Do you have a history of fibroids?" she asked. My heart froze and my head raced.
I was on a bed in a darkened room in a hospital in Novena doing my annual medical examination last month. A pelvic ultrasound wasn't part of the package, but when the doctor asked if I wanted to do it, I said okay.
I'd done it several times before and it's painless. A gel is spread over your lower belly and the radiographer uses a hand-held device to scan your abdomen.
Did I have fibroids? I tried to remember and told her that, yes, I think one of the previous tests showed I did.
The pelvic ultrasound was the last hurdle I had to cross that morning. The radiographer had earlier done a breast ultrasound that seemed to pass uneventfully. I was hoping this would be over quickly too.
It wasn't to be.
She said my bladder wasn't full and so the examination would take a while. Even then, it seemed to be taking forever. She kept going back to one particular spot at my lower belly.
She asked if I had children and I said no. She continued her probe.
"There's something wrong there, isn't there?" I asked her, worried.
She didn't answer.
I felt a shiver run through me.
I knew I was putting her in a difficult position but I had to know.
"Is it my ovary?" I insisted fearfully. "It is my ovary, isn't it?"
She gave a little nod, and I freaked out.
She asked if I'd done a pelvic ultrasound before and I said I had. She went outside, I presumed to check my records.
My heart was pounding by then.
She returned soon after, did one final check of that particular area then said I could get changed.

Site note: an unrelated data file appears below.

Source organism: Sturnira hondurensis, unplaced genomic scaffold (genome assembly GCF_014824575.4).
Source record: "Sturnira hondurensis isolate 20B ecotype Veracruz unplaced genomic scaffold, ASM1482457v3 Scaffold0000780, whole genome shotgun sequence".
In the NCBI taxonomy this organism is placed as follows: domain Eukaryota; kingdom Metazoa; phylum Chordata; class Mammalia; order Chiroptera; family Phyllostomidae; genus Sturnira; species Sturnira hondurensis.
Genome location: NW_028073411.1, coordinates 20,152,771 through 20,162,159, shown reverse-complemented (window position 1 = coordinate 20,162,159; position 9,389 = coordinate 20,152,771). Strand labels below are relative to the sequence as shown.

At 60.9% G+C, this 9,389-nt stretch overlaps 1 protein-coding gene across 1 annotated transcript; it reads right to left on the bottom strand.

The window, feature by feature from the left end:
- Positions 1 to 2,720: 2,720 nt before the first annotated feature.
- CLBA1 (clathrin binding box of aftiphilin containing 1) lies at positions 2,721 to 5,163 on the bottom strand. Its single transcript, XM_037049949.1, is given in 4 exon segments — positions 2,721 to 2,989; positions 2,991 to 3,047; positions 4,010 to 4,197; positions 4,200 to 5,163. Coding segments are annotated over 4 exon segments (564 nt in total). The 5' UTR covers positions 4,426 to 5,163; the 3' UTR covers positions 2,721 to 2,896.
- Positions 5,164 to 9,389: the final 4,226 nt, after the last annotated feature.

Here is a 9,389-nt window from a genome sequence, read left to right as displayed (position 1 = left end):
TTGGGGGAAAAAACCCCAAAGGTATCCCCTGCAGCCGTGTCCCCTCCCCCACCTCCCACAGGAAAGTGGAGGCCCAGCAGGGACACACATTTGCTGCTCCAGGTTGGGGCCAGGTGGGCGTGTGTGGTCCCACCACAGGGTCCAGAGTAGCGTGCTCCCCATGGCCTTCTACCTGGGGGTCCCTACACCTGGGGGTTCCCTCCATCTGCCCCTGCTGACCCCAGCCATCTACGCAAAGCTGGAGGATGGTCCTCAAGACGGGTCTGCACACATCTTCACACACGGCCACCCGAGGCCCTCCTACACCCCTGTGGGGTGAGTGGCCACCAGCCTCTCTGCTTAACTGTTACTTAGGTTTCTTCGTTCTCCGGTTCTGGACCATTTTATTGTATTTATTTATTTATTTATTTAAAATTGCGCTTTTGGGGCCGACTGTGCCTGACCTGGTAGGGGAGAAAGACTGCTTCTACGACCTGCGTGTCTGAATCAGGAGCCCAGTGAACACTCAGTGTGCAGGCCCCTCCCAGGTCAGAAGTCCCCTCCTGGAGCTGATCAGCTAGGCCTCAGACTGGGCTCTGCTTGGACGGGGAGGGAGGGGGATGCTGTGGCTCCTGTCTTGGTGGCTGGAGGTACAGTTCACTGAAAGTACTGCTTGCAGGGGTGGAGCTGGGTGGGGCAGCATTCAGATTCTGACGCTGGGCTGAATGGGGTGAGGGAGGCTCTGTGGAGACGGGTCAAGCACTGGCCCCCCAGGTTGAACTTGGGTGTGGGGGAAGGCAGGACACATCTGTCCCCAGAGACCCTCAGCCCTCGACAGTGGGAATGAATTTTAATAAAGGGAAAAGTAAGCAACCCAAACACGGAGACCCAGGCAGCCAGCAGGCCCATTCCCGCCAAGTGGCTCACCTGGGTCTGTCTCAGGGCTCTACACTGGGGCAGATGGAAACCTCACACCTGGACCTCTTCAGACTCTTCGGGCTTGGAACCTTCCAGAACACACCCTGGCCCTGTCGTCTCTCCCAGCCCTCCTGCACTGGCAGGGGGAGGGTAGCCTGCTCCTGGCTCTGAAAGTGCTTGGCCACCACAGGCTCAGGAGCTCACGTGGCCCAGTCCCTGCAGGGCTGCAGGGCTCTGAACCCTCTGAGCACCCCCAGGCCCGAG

I wasn't trembling exactly, but I was extremely worried.
"You found something didn't you?" I asked again. She said she couldn't say anything, adding "the doctor will say". I asked to see the doctor but it was nearly 2pm on a Saturday and they had all left. She said I could check on Monday.
I went back to H, who had finished his examination and was waiting for me.
I think they found something in my ovaries, I told him grimly.
I took out my iPad and started Googling "ovarian cancer".
My heart sank deeper. Article after article said it was a dangerous form of cancer with a five-year survival rate of 75 per cent if diagnosed before it spreads, and 20 per cent if it has spread to the upper abdomen.
My weekend was miserable.
A little knowledge is a dangerous thing, and in this Internet age, everyone thinks he knows everything after consulting Dr Google.
I got green in the face and sick in the stomach reading up any form of illness I could think of related to the female reproductive system. I also dug out my past ultrasound reports and pored over them.
What's the point of worrying, H said. You don't know what's wrong or if anything is wrong. Don't dwell.
I can't stop imagining the worst, I said.
He advised me to call the clinic on Monday to check, but I decided not to, clinging on to the hope that no news would be good news.
Monday passed with me feeling jittery every time my phone rang, as did Tuesday, Wednesday, Thursday and Friday. I tried to relax over the weekend, but on Monday, I started worrying all over again.